The story of mining is efficiency. Power costs money. Wasted power damages the environment. Profitable mining is a delicate balance between speed, power, and accuracy. If your computer has a separate GPU, download MSI Afterburner https://www.msi.com/Landing/afterburner and fire it up. Please note that overclocking your GPU (or your CPU for that matter) can literally destroy your computer, so don’t go crazy here. Limit your GPU power to a maximum of 70%. That’s pretty safe. You can leave your GPU fan on auto, but if you want to be really safe, turn off the auto function and crank the fan to 80% and leave it there. It will be loud, but your GPU will be safe. Don’t touch the core clock or the memory clock settings until you read more about this. My goal here is to keep your GPU safe; you can mess it up all you like later.
Step 6: Start mining!
Open a browser window with your mining pool, run Afterburner so you can see what’s going on with your GPU, and then… start Phoenix to begin mining ETH.
Are you making money?
Using the system I’ve described here (with some rudimentary overclocking and GPU tuning), my GPU is drawing just over 175 watts to compute at a hash rate of roughly 53.5 MH/s (“mega hashes per second’), but my rig is only averaging 51.4 MH/s in the pool. At this hash rate, I’ve been averaging about 0.00248 ETH per day. With ETHs trading at $1,700, that’s roughly $4.22 per day. The computer I’m using burns about $1/day of electricity, so in theory, I’m making a gross profit after cost of goods sold of $3.22 per day. That’s awesome, but the computer cost $3,000; add in the amortization expense of the rig, and this operation will simply never be profitable.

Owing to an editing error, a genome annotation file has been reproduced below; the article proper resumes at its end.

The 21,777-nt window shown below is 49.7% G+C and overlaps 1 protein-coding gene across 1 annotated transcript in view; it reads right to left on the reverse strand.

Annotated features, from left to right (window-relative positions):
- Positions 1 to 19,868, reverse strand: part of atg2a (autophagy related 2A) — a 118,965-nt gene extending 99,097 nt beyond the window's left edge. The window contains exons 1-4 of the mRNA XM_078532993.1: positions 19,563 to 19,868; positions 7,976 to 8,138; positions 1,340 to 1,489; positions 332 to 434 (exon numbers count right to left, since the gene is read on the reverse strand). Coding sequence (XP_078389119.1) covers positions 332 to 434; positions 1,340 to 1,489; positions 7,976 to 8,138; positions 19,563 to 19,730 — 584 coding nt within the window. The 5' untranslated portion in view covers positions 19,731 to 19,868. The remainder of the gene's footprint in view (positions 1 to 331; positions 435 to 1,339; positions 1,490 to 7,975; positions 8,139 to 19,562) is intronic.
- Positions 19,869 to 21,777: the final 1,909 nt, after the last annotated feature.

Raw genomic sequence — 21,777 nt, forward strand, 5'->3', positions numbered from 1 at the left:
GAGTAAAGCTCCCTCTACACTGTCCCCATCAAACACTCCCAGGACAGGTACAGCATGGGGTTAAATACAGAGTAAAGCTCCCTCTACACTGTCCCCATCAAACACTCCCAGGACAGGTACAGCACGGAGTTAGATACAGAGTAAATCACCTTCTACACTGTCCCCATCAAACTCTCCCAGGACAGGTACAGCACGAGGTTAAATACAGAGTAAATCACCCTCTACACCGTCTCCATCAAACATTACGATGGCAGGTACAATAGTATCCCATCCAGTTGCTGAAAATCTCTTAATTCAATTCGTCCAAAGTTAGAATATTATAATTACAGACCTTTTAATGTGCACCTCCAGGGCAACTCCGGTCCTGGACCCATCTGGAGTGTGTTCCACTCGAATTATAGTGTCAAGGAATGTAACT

Last time I did the full calculation (Christmas Eve 2020), it required a rig capable of roughly 16,000 MH/s to mine one ETH per day. To get to that speed, you’d need dozens, if not hundreds, of better GPUs than the one I used here. Clearly this is not the way to set up a commercial mining operation.
Setting up a mining operation for fun is easy. To build a business using efficient tools is something else entirely. There are thousands of commercial crypto mining operations around the globe. It is a world you should become very familiar with. In future articles we’ll cover gas prices (the term of art for mining fees) and transaction fees and look deeply at power consumption. Crypto and NFT transactions use an exceptional amount of electricity. If you have questions about anything I’ve covered here, please reach out.
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Author’s note: This is not a sponsored post. I am the author of this article and it expresses my own opinions. I am not, nor is my company, receiving compensation for it.